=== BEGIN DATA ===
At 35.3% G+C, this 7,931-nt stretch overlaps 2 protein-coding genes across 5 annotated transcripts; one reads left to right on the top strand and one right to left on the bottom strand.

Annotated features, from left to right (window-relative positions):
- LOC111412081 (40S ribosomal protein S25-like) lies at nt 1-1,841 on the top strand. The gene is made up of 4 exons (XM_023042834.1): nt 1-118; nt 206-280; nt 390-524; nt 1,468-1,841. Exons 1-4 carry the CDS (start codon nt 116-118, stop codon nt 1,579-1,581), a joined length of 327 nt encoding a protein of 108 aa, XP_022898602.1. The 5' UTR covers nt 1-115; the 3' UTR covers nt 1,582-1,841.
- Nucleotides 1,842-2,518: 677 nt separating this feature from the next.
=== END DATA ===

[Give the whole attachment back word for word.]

At 35.3% G+C, this 7,931-nt stretch overlaps 2 protein-coding genes across 5 annotated transcripts; one reads left to right on the top strand and one right to left on the bottom strand.

Annotated features, from left to right (window-relative positions):
- LOC111412081 (40S ribosomal protein S25-like) lies at nt 1-1,841 on the top strand. The gene is made up of 4 exons (XM_023042834.1): nt 1-118; nt 206-280; nt 390-524; nt 1,468-1,841. Exons 1-4 carry the CDS (start codon nt 116-118, stop codon nt 1,579-1,581), a joined length of 327 nt encoding a protein of 108 aa, XP_022898602.1. The 5' UTR covers nt 1-115; the 3' UTR covers nt 1,582-1,841.
- Nucleotides 1,842-2,518: 677 nt separating this feature from the next.